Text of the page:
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Shore Notes 1: Plymouth Hoe

This is an entry in what I hope will become a regular thing. We with ADHD can’t trust the regular thing - it is slippery and most likely to slide into a sporadic thing, or even a dead thing, without reason or desire. So I offer no promises, but an enthusiastic invitation to enjoy it while it is here, for each post might be the last.

I am captivated by the coast. I have already made quite a bit of work about the mutating borders between land and sea, and their intrinsic cyles. I may share that here, too. Recently, I have become interested by what this land/seascape tells us about ourselves. I want to consider relationships between liquid and life, colonialism and flotsam and jetsam, fluidity and permanence, tide and breath and menstruation, and Britishness and Cornishness and humanness and entanglement with all that is not. I am a retired boat-dweller still reconciling the still life of land with the endlessly hypnotic movement of sea. I am held between the two.


So my intention is to capture the odd encounter with the endlessly overlapping line we call the shore, and jot down impressions and ideas.


Tricia Salt Six Rock Electro-Etchings 2023


6 March 2024 | Plymouth Hoe

I pull my arms close, fists in pockets. The wind intrudes in shards. We wonder when winter will stop waxing and waining and finally relent.


Earlier, from the (Crème de la) Cremyll ferry, I caught a glimpse of a sailboat that had come a cropper on its mooring. Only its mast and bowsprit poked out of the water like chopsticks breaking a taboo. While many of us have been paled and battered by the short days and storms and endless rain, some have drowned.


We march our backpacks down the coast road alongside traffic, looking for a sheltered spot where I can sketch and Ralph, who I’m visiting, can meditate. In all this grey you could almost miss the sprigging signs of spring. We are in Plymouth, after all - the concrete jungle across the Tamar - and the sky today is a single sheet, creased and monotone. But the signs are there, unfurling from muddy corners and lawned banks. Ralph leads a detour to introduce me to a rigorously clipped elder whose first coiled yellow-green leaves are beginning to poke from twiggy nooks. We admire it with reverent fingers.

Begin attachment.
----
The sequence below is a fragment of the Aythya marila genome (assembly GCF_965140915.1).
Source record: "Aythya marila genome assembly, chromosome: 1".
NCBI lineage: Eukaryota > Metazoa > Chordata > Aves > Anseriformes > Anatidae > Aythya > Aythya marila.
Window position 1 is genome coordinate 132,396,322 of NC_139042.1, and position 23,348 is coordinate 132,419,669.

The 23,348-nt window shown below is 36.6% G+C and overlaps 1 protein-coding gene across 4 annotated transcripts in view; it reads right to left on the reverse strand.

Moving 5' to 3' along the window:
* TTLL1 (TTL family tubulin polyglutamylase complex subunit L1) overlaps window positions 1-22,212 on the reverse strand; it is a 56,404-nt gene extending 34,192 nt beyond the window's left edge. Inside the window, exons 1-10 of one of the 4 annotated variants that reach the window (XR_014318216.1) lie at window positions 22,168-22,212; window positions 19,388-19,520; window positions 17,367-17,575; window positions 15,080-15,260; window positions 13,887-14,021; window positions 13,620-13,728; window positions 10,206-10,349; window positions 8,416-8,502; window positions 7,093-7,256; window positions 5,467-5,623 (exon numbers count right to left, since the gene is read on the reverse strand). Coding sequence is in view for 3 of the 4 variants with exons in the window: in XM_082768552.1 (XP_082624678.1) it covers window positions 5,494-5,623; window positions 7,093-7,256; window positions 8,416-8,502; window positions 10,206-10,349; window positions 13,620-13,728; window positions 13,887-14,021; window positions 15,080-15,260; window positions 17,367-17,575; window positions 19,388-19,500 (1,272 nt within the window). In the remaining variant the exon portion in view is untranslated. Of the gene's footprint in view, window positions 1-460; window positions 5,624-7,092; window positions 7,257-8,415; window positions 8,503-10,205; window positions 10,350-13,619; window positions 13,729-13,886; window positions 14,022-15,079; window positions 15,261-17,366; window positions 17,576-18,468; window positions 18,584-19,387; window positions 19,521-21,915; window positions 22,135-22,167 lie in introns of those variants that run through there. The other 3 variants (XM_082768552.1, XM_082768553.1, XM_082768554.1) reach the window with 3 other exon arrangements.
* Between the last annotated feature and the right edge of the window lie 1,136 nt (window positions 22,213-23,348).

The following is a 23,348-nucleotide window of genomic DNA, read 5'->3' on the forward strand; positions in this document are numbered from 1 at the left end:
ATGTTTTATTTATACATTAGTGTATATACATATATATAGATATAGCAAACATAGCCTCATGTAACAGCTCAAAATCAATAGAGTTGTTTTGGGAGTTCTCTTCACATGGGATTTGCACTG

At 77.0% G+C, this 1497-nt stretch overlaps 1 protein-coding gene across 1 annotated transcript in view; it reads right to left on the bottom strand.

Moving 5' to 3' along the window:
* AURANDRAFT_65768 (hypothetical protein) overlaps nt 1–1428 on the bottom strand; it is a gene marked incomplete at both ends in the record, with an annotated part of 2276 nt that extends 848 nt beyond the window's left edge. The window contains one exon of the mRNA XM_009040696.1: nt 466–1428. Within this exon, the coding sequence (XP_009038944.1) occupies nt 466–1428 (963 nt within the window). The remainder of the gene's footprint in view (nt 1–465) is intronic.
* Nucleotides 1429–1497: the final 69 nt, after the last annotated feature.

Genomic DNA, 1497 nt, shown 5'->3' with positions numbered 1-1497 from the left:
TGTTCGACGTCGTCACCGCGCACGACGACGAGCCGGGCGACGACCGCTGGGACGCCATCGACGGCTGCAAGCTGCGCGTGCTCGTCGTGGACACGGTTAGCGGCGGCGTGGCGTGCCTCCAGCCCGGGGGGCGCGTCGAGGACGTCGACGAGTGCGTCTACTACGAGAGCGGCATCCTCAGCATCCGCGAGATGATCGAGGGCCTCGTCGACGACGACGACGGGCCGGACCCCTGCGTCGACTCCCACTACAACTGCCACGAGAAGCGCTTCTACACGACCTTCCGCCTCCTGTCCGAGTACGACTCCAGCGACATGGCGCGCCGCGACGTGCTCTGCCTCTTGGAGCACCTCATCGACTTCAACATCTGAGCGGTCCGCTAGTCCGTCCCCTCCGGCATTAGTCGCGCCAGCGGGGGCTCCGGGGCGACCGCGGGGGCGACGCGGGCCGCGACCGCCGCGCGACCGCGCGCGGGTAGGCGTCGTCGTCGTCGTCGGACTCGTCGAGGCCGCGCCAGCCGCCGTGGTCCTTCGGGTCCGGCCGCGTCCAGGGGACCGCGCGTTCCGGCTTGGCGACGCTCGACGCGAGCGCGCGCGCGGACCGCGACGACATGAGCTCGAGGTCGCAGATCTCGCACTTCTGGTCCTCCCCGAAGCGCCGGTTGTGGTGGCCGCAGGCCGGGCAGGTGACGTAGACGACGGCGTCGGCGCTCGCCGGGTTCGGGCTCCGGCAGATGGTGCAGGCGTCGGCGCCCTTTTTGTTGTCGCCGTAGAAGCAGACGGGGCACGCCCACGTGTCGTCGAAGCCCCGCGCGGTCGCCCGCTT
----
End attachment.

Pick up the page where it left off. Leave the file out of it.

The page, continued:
Eventually we settle at a spot beneath a large tree on the route down to the Lion’s Den, in the lee of descending footpaths. I plonk myself between a broken bottle and a knot of roots strewn with skeleton leaves, behind a signpost that has long ago lost its sign. As I draw, a group of human bodies enter the water near the lido far ahead and swim to a meeting point mid-bay. They chat as five bobbing ball-heads, joyful and animated. I am embarrassed, as I always am, by their tenacity - I daren’t go in the water until May. I throw crayon and pen over pencil, perhaps hoping that my worthiness compares to theirs since I practice my craft so nobly.


The dead shorefront buildings over there are stacked against the rock face in filthy whites, grey brick and faded blue paint. It’s claimed they’ll be refurbished one day as cafés and watersports facilities, to escape the fate of so many of their decaying city centre siblings. I wonder. It’s hard to imagine a city that could be, when you’ve spent so long wading in what it is - crumbling shells of pre-Blitz theatres and post-Blitz nightclubs, lines of boards and charity shops in what used to be a city centre, construction sites that look more bulldozed than built. Layers of haunting over haunting. This seaside space offers some breathing space from that, at least.


The gentle buzz of vehicle and wave and the distant croaks and shrieks of seagulls are suddenly overcome by loud approaching voices, and the clinking of bottles in plastic bags. To enjoy Plymouth properly you need to embrace its grubbiness. Our focuses broken, fingers too tight cold to draw any more, we make way for their arrival and head to the pub.



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